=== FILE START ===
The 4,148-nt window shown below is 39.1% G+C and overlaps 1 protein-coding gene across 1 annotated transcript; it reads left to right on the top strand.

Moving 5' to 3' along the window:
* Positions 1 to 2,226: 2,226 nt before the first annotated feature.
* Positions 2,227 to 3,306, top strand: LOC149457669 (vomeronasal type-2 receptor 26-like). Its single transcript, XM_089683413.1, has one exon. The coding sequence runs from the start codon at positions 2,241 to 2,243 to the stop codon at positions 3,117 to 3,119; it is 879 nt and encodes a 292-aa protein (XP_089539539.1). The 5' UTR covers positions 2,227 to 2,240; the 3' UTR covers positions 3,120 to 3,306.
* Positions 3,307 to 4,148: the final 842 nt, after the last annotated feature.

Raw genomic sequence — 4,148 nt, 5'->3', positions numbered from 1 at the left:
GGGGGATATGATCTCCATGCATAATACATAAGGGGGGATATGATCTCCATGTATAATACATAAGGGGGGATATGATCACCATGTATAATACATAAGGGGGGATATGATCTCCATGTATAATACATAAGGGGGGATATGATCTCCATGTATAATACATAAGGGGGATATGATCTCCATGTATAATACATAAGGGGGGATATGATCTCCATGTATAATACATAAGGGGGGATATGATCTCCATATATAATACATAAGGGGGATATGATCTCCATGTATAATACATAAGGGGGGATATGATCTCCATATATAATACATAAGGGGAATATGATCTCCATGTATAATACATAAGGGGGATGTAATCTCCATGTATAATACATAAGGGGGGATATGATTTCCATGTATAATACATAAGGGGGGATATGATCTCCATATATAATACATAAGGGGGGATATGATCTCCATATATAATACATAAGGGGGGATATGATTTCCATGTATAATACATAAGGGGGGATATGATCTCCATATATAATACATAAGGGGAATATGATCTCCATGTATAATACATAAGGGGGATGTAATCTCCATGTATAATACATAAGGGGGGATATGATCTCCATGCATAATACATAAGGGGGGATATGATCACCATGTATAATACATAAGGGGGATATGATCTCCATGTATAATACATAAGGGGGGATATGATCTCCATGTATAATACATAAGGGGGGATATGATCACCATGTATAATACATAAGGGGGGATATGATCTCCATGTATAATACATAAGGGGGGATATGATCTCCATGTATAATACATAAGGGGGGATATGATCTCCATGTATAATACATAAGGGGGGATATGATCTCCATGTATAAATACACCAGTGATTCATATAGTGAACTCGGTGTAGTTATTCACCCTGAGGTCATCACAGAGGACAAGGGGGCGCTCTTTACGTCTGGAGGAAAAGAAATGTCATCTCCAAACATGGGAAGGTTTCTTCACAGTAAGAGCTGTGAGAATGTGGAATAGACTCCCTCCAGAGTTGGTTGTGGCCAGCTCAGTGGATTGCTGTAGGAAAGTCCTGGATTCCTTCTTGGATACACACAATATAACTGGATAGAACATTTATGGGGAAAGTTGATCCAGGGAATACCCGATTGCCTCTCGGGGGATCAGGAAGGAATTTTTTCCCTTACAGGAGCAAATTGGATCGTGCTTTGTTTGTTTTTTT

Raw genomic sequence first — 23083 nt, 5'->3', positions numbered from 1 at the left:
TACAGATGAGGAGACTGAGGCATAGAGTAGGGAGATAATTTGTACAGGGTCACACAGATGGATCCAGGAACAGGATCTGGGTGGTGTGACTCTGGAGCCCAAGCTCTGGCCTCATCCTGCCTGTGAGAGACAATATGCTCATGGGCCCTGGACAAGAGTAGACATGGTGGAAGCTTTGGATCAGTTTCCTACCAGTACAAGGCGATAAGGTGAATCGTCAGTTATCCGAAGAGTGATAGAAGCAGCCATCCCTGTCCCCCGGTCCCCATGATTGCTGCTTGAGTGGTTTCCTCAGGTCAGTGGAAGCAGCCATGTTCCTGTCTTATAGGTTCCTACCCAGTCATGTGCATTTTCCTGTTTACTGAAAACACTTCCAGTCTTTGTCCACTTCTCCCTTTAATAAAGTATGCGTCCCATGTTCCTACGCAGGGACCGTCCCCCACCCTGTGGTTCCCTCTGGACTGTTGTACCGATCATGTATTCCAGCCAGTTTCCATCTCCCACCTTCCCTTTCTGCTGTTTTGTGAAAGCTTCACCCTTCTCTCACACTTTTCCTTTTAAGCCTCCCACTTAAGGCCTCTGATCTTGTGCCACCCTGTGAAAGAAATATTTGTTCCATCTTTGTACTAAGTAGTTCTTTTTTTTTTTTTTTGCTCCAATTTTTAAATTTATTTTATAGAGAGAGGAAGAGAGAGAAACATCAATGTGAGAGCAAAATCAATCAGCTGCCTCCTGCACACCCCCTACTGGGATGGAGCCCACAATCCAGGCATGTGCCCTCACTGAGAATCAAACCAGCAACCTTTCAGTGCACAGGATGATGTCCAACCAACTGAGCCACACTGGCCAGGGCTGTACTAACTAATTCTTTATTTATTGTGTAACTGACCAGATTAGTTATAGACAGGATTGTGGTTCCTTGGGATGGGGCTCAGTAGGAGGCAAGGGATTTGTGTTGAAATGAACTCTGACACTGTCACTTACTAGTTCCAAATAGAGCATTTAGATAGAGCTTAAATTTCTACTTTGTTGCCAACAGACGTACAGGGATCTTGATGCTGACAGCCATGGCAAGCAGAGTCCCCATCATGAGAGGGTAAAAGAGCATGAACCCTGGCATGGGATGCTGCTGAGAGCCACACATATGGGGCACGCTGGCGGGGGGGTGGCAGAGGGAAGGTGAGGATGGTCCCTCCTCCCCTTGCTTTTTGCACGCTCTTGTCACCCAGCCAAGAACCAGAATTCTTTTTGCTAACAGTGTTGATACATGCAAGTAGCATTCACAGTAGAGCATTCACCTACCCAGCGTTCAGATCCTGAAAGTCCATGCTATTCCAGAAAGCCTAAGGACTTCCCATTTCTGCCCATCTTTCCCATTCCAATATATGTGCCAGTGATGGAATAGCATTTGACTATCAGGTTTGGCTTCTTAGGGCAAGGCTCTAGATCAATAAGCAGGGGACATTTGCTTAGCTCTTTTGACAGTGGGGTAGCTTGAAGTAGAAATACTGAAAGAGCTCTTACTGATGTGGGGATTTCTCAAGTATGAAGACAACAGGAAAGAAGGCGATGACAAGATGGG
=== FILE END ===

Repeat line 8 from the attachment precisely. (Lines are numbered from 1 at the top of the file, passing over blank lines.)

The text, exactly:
Raw genomic sequence first — 23083 nt, 5'->3', positions numbered from 1 at the left: